Learn practical skills, build real-world projects, and advance your career

Linear Regression with PyTorch

Part 2 of "PyTorch: Zero to GANs"

This post is the second in a series of tutorials on building deep learning models with PyTorch, an open source neural networks library developed and maintained by Facebook. Check out the full series:

  1. PyTorch Basics: Tensors & Gradients
  2. Linear Regression & Gradient Descent
  3. Image Classfication using Logistic Regression
  4. Training Deep Neural Networks on a GPU
  5. Image Classification using Convolutional Neural Networks
  6. Data Augmentation, Regularization and ResNets
  7. Generating Images using Generative Adverserial Networks

Continuing where the previous tutorial left off, we'll discuss one of the foundational algorithms of machine learning in this post: Linear regression. We'll create a model that predicts crop yields for apples and oranges (target variables) by looking at the average temperature, rainfall and humidity (input variables or features) in a region. Here's the training data:


In a linear regression model, each target variable is estimated to be a weighted sum of the input variables, offset by some constant, known as a bias :

yield_apple  = w11 * temp + w12 * rainfall + w13 * humidity + b1
yield_orange = w21 * temp + w22 * rainfall + w23 * humidity + b2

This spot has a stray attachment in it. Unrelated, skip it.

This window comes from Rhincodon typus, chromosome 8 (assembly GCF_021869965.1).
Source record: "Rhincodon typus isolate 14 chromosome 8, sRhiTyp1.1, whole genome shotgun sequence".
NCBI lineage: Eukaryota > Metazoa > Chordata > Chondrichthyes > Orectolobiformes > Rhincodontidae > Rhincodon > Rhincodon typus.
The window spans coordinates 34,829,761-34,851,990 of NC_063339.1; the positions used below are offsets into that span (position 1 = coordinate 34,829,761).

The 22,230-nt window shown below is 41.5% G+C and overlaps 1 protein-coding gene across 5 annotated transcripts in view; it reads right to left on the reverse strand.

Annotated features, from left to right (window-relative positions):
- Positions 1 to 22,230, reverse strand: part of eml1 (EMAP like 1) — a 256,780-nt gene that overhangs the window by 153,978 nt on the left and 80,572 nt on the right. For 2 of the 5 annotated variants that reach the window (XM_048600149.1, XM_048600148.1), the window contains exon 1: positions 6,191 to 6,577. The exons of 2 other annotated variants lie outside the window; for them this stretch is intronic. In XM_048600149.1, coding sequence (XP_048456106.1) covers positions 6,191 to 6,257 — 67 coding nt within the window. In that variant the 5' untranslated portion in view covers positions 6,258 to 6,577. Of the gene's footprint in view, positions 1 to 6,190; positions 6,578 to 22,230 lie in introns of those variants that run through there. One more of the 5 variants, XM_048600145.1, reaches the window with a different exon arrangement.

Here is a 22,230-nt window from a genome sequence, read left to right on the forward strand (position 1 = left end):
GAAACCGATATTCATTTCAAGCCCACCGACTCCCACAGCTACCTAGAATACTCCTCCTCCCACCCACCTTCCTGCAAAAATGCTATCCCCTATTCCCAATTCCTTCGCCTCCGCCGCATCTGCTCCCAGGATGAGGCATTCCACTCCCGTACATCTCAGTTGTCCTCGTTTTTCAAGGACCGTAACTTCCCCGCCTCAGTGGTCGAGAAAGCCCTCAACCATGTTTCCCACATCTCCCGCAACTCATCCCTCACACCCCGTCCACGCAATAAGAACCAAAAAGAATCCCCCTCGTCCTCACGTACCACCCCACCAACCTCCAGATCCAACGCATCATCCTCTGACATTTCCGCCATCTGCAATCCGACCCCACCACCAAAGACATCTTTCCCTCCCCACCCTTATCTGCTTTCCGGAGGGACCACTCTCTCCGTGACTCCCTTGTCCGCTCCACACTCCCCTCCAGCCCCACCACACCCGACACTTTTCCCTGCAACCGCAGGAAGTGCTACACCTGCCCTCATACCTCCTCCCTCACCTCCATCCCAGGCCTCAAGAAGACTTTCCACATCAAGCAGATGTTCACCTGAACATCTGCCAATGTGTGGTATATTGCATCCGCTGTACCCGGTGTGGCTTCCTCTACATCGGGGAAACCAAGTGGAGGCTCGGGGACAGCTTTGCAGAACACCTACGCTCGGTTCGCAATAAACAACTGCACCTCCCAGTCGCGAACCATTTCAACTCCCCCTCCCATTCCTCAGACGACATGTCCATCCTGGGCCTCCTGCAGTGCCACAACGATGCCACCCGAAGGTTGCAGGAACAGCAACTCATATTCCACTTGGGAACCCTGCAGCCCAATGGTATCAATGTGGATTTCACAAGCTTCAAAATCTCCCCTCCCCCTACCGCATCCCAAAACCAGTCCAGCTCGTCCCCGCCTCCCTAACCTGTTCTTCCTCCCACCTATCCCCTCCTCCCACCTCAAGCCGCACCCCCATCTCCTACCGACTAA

Visually, it means that the yield of apples is a linear or planar function of temperature, rainfall and humidity:


The learning part of linear regression is to figure out a set of weights w11, w12,... w23, b1 & b2 by looking at the training data, to make accurate predictions for new data (i.e. to predict the yields for apples and oranges in a new region using the average temperature, rainfall and humidity). This is done by adjusting the weights slightly many times to make better predictions, using an optimization technique called gradient descent.

System setup

This tutorial takes a code-first approach towards learning PyTorch, and you should try to follow along by running and experimenting with the code yourself. The easiest way to start executing this notebook is to click the "Run" button at the top of this page, and select "Run on Binder". This will run the notebook on mybinder.org, a free online service for running Jupyter notebooks.

NOTE: If you're running this notebook on Binder, please skip ahead to the next section.

Running on your computer locally

You can clone this notebook hosted on Jovian.ml, install the required dependencies, and start Jupyter by running the following commands on the terminal:

pip install jovian --upgrade # Install the jovian library jovian clone aakashns/02-linear-regression # Download notebook & dependencies cd 02-linear-regression # Enter the created directory jovian install # Install the dependencies conda activate 02-linear-regression # Activate virtual environment jupyter notebook # Start Jupyter

On older versions of conda, you might need to run source activate 02-linear-regression to activate the environment. For a more detailed explanation of the above steps, check out the System setup section in the previous notebook.

We begin by importing Numpy and PyTorch:

# Uncomment the command below if Numpy or PyTorch is not installed
# !conda install numpy pytorch cpuonly -c pytorch -y
import numpy as np
import torch